I am very lucky. I can afford to eat well and healthily. By virtue of this site I am fortunate enough to be given most of the food I eat, which reduces my spending on food considerably. When we borrowed Ed’s sister’s house for a holiday last year I was horrified at just how much fresh fruit and vegetables can cost in the smaller supermarkets; the ones which do not stock the savers / economy / essentials ranges.
I like to eat lots of fresh produce, way above the recommended 5 a day – typically I start most days with a green smoothie, which is probably at least four portions in my first meal of the day. If I do not eat enough fresh produce my body complains fairly rapidly. Digestive discomfort and bad sleep and broken concentration come quickly.
The Guardian had an excellent piece on food poverty in December, people are buying less of expensive fruit and vegetables and buying cheaper filling food. The poorest 10% eat an average of just 107g of fruit a day – about one portion, compared to the richest 10% who eat an average of 227g of fruit. The resultant effects on health and cost to the NHS, business and industry must be staggering.
In my patch of West London there is an excellent market – plentiful fruit and vegetables for £1 a scoop, and my local fruit and vegetable co-op (which I have been going to for nearly 2 years). The co-op buys in bulk from the market traders and redistributes it. Prices have just gone up – £4 buys a bag of fruit or a bag of vegetables. I could probably get the same quantity as shown above for £8 from the market but there would not be the variety.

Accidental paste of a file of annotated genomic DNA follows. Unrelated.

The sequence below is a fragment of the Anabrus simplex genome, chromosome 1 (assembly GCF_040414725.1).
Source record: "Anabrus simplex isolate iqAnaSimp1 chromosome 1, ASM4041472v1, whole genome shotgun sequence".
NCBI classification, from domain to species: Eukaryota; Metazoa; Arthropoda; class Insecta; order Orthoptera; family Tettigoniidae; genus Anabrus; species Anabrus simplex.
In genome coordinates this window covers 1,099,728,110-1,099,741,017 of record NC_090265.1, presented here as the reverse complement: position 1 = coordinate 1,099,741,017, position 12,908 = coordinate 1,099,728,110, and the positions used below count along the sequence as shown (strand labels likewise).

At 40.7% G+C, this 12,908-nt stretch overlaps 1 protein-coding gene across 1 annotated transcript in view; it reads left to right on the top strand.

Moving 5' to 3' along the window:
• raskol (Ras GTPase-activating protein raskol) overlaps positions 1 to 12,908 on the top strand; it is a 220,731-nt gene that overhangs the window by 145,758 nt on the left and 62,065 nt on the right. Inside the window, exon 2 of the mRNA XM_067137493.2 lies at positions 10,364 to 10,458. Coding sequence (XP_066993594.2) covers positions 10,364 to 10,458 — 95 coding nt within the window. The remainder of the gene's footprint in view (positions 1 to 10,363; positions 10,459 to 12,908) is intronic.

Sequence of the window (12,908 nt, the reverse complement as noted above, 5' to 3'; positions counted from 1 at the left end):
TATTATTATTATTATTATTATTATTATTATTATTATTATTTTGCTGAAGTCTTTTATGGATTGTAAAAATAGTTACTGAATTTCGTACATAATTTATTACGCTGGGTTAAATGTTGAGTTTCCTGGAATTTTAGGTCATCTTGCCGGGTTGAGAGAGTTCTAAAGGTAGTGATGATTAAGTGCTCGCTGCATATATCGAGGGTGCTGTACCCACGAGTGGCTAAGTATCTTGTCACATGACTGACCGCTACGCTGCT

Of course in an ideal world I would prefer to only buy British, seasonal (and possibly organic) fruit and vegetables. I’d have my box delivered of seasonal organic produce (still encrusted with mud for added authenticity) once per week and pat myself on the back for doing the right thing. HOWEVER I strongly believe that by buying from and supporting the co-op I am doing the better thing. The more that use it, the more buying power they have and the more it will benefit those who really need it. The people who are in food poverty and who go hungry and simply cannot afford the healthy food that so many of us take for granted. I’ll worry about food miles, seasonality and organic when everyone can afford to buy the food they need to stay healthy.
So, what can you do? Try out your local co-op – they are run by Sustain Web – a directory can be found here. If you have a veg box maybe take a few weeks break and try buying from a food co-op. Most importantly tell people about the scheme, in fact shout about it, the more that know about them the more that can benefit. Or try to volunteer at a food bank.
A few other ways to help the problem of food poverty are here.